Jonathan Rothwell offers the opinion that the new MI report on segregation is not Glaeser and my best work. (Note that when Ed and I authored a very similar report after the 2000 Census, it was published by Brookings and to my knowledge did not receive any criticism from fellows there). It is of course difficult to read a phrase like "Glaeser, and to a lesser extent Vigdor," but I'll try to stay out of the muck here.
Rothwell wishes we had emphasized that segregation is high. He notes that many blacks live in areas with segregation indices above 60. That's true. And it is true that 60 is a sort of "magic number" that many people -- myself included -- have used as a dividing line between "high" and "low" segregation. But there isn't a compelling scientific rationale for using 60 rather than 61 or anything else, other than that it is a round number. If we set the bar at 70 -- an equally arbitrary round number -- we learn that the number of African-Americans living in "over 70" metro areas has declined from 14.6 million to 3.9 million since 1970, and the number of metro areas meeting that definition shrank from 134 to 19. Is that not a change we should notice and care about?
Rothwell also cites the cognitive dissonance between the Cutler/Glaeser QJE paper of 1997 and the current report. I worked as an RA on the Cutler/Glaeser paper and know it well. At the time it was written, it was the best non-experimental evidence we had on the impact of segregation. Now we have experimental evidence which is both more reliable and paints a starkly different picture. I'll also note that I published an article back in 2002 noting some fragility in the Cutler/Glaeser results, and Bill Collins and Bob Margo found that the results that C&G found in the 1990 Census could not be replicated with earlier enumerations.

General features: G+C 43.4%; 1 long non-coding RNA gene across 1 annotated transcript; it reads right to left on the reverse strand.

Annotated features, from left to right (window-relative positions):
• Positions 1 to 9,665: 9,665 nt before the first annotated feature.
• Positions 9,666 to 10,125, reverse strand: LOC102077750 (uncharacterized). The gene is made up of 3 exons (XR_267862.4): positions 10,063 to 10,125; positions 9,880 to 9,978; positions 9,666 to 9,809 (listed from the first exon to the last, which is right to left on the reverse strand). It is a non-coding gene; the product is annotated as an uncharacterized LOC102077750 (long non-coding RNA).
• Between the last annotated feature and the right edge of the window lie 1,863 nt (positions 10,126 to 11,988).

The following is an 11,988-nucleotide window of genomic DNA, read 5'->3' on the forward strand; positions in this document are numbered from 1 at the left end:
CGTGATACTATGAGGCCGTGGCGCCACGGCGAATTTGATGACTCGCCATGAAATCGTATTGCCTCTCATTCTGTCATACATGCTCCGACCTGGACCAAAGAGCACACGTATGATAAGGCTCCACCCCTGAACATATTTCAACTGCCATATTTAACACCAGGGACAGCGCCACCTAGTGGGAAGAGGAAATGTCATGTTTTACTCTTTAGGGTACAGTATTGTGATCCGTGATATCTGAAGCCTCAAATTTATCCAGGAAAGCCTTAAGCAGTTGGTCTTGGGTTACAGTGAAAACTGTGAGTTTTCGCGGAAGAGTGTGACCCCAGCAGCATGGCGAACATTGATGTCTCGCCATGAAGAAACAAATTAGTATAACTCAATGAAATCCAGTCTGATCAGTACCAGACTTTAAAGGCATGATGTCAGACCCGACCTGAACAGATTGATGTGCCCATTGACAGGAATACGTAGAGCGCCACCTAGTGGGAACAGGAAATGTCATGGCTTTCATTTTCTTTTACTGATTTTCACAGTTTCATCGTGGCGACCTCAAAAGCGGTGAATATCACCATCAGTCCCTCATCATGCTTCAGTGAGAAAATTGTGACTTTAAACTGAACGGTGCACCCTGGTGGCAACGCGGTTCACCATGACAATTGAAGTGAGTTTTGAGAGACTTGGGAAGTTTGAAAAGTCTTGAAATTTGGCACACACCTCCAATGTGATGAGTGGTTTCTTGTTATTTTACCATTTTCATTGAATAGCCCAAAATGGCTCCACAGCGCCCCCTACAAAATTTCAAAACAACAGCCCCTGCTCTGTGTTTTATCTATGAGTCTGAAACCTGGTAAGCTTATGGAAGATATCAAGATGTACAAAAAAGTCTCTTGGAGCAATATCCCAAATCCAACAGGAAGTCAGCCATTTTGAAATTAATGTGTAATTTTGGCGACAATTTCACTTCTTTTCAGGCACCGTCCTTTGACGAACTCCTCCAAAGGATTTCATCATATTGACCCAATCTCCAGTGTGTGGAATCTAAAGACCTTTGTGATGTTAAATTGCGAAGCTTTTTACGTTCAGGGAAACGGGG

I appreciate Rothwell's link to Rucker Johnson's work. But it should be noted that Rucker is looking at the impacts of school desegregation, not neighborhood desegregation per se. School segregation has not been trending downward over time, and there are definite reasons to be concerned about that. Of course, there's also very strong experimental evidence that black students perform better when assigned to black teachers -- a pattern which we can't take advantage of when schools are completely integrated. So even school segregation is a subject about which we have much to learn.